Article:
For example, training people within a business shows a great contrast with those who choose to attend our public courses. And the greatest contrast can be experienced when talking about outcomes. Many people treat a business training course as a ‘day away from their desk’ and that often translates into either a day off work or wasted time – neither of which is a positive way of engaging with the material. Needless to say, it’s good to get this out of the way beforehand.

4) ‘Free’ is a game that everyone has to play for the system to work

The ‘free’ mindset can be a tad selfish – “what can I get for nothing?” – but it’s important to look at the whole system to check the ecology. I would be perfectly happy to work for free if I can get free rent, free food, free clothes, transport, heating, electricity, water etc. and can live tax-free. I somehow can’t see that happening any day soon 🙂

5) There’s no such thing as a free lunch

Free material can sometimes have value, but it’s not motivated by altruism. It’s there to promote, to pitch, to up-sell, to build brand awareness or to educate, so your mileage may vary. In short, there is a lot of dross out there. Personally, I follow a principle I learned from marketing expert Mark Joyner – Don’t give something away that you couldn’t otherwise sell. It’s not a ‘free lunch’ but it does have substance – and is therefore a win/win.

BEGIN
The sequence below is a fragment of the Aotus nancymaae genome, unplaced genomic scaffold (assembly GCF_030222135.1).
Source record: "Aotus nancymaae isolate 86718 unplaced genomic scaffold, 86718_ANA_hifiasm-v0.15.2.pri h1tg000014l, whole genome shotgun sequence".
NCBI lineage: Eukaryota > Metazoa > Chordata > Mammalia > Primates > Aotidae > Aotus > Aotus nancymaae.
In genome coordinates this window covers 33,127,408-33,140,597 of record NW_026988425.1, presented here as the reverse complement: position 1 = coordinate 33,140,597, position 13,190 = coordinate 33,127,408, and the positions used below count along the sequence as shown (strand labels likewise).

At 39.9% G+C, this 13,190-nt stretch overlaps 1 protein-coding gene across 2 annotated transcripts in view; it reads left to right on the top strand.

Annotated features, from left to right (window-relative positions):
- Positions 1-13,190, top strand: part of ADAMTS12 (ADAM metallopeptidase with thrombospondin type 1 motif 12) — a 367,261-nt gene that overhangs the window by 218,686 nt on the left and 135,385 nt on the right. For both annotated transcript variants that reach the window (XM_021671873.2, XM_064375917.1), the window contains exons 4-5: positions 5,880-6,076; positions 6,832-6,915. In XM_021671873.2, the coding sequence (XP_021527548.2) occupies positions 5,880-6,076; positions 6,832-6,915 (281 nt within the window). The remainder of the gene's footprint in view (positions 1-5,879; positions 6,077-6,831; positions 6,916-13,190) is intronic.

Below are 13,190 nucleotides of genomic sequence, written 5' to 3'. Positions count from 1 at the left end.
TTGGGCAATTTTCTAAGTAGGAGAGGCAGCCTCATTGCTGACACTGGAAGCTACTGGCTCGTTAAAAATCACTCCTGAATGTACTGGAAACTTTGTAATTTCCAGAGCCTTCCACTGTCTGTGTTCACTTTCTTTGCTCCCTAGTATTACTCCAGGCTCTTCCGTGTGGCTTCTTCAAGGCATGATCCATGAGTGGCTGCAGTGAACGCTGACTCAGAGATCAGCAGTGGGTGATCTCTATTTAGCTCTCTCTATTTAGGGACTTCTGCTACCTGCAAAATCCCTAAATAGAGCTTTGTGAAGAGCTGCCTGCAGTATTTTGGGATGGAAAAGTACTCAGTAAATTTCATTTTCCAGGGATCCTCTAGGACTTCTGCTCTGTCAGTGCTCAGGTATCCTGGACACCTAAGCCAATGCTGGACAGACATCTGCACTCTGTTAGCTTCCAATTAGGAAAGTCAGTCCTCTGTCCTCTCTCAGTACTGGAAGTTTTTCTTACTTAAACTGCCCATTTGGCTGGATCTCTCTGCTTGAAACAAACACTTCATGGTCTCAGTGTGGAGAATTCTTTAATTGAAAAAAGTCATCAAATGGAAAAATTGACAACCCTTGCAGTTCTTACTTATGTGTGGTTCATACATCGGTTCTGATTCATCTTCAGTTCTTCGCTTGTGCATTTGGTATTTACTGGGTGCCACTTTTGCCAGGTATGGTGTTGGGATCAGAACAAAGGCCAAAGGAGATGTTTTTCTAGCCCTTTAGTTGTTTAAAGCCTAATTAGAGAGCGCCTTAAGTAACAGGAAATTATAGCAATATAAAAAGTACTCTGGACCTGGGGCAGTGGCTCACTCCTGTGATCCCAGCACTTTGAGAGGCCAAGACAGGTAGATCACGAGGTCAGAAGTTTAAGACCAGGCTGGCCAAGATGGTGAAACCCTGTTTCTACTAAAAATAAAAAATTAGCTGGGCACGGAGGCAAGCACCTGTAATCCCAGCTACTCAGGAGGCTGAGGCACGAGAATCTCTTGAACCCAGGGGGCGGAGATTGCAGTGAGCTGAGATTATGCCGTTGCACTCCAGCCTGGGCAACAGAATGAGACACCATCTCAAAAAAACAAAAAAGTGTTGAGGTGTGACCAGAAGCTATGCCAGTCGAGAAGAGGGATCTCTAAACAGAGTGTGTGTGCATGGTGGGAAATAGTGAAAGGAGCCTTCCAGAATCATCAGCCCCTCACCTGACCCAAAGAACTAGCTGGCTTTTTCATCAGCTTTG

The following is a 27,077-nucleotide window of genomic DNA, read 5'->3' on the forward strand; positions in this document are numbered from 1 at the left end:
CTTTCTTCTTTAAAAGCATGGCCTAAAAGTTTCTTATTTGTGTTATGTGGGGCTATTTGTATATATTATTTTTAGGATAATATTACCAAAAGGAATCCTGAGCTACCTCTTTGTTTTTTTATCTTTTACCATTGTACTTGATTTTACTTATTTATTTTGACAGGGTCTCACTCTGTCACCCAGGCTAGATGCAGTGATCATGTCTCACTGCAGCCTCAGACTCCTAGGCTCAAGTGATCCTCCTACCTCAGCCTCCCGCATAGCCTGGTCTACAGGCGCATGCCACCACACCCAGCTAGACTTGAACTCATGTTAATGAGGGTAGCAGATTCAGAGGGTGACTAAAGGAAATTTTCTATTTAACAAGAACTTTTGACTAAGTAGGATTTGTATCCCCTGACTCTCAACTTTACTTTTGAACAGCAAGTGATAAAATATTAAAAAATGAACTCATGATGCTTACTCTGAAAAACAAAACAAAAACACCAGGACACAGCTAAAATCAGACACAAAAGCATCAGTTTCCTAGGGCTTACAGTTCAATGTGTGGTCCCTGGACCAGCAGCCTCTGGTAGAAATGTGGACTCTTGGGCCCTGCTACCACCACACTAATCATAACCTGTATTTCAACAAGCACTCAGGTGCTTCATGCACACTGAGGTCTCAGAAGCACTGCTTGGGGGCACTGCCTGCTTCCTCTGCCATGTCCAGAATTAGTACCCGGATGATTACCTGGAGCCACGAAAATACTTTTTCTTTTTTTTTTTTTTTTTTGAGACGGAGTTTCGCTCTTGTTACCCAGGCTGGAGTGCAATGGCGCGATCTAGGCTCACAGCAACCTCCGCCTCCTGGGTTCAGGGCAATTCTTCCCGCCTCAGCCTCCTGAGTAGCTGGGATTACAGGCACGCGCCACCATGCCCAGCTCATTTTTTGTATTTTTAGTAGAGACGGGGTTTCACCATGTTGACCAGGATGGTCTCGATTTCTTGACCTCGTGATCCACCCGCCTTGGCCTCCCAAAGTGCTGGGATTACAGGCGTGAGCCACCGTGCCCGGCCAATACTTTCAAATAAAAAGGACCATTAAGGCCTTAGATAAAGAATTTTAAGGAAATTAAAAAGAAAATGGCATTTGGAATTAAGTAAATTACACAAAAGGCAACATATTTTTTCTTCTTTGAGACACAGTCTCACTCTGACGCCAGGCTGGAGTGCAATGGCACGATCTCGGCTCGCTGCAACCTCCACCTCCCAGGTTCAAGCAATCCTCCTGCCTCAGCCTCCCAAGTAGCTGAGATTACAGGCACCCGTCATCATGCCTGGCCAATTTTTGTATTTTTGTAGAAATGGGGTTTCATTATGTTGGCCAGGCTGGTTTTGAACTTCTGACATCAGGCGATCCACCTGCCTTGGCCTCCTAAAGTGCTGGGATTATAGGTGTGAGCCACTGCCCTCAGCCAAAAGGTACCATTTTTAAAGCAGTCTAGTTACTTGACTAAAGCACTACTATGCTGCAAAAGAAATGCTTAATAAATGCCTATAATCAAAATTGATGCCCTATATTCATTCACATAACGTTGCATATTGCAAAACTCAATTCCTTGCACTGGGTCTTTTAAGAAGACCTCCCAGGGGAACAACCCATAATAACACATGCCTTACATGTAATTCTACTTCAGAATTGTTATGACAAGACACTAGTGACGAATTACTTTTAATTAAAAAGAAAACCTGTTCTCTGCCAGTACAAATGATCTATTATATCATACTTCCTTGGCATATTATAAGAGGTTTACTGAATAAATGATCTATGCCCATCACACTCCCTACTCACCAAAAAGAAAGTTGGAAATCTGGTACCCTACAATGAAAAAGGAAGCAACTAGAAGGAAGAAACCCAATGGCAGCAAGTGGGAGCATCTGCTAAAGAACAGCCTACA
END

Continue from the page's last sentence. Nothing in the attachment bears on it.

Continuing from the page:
Value, substance and standards

I think it’s vitally important to have standards. I feel great after delivering a training because I know that my trainees all measure up to a high standard of ability. Most of them don’t quite realise how high those standards are, because the training experience is so relaxed and fun. However, they consistently stand out from the crowd and I’m proud we could accomplish that together.

Naturally, I’m keen to promote more of that, so I’m done with ‘free for the sake of it’ and when it comes to my values, compromise is inappropriate.

As I said in Part 1 of this article, Life can be something of a teacher. However, it’s up to us which lesson we learn from life.